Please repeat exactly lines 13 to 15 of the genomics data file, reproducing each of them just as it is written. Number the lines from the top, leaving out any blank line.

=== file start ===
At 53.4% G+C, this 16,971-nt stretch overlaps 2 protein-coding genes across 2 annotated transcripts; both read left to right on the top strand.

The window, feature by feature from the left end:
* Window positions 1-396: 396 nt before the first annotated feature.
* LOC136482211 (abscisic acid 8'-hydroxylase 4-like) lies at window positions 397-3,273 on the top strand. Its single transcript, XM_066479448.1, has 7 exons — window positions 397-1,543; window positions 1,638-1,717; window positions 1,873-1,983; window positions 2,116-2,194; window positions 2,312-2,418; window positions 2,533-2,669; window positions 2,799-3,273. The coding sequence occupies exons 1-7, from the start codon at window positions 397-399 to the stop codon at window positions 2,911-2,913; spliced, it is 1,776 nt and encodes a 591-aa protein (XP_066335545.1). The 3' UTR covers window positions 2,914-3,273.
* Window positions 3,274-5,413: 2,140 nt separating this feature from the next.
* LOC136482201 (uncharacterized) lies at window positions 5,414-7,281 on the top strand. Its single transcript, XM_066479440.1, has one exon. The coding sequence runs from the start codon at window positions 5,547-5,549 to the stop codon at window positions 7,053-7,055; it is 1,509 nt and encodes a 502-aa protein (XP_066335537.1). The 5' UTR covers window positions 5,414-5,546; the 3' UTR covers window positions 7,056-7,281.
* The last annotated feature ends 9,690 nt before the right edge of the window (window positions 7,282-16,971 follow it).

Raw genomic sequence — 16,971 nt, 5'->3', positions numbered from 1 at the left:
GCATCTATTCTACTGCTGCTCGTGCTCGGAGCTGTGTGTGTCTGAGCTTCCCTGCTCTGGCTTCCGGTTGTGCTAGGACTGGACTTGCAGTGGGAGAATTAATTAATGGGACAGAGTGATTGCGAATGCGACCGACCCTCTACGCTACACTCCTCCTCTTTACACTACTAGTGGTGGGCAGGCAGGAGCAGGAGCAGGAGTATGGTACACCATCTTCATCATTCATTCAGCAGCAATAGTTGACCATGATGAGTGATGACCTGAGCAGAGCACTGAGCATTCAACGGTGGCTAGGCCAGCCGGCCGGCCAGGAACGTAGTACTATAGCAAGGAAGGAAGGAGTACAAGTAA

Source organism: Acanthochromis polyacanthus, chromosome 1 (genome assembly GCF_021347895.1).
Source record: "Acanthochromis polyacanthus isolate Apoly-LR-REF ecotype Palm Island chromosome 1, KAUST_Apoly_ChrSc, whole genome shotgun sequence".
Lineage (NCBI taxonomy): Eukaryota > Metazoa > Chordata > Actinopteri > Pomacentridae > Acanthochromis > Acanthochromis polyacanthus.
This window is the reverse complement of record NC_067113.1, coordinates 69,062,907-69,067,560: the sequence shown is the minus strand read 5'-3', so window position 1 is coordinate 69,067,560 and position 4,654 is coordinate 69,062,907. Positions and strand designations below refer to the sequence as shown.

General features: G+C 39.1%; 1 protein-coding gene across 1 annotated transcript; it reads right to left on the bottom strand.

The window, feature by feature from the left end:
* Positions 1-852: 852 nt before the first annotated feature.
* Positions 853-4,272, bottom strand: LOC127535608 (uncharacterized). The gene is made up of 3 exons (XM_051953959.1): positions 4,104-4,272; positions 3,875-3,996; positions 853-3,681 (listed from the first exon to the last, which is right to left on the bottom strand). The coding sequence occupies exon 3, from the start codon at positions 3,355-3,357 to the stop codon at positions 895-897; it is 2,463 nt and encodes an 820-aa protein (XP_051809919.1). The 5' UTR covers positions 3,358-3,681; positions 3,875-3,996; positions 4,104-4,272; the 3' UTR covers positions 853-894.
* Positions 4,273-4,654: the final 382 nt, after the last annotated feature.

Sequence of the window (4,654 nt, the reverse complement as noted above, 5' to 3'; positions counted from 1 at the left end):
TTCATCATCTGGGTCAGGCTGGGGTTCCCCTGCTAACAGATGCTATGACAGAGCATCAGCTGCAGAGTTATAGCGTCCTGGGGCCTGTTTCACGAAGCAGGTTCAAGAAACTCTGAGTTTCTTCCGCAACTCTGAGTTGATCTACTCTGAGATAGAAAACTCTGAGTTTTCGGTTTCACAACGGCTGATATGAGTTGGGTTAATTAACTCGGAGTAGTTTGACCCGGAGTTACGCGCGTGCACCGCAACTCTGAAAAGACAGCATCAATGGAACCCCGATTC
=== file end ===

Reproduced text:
This window is the reverse complement of record NC_067113.1, coordinates 69,062,907-69,067,560: the sequence shown is the minus strand read 5'-3', so window position 1 is coordinate 69,067,560 and position 4,654 is coordinate 69,062,907. Positions and strand designations below refer to the sequence as shown.

General features: G+C 39.1%; 1 protein-coding gene across 1 annotated transcript; it reads right to left on the bottom strand.

The window, feature by feature from the left end: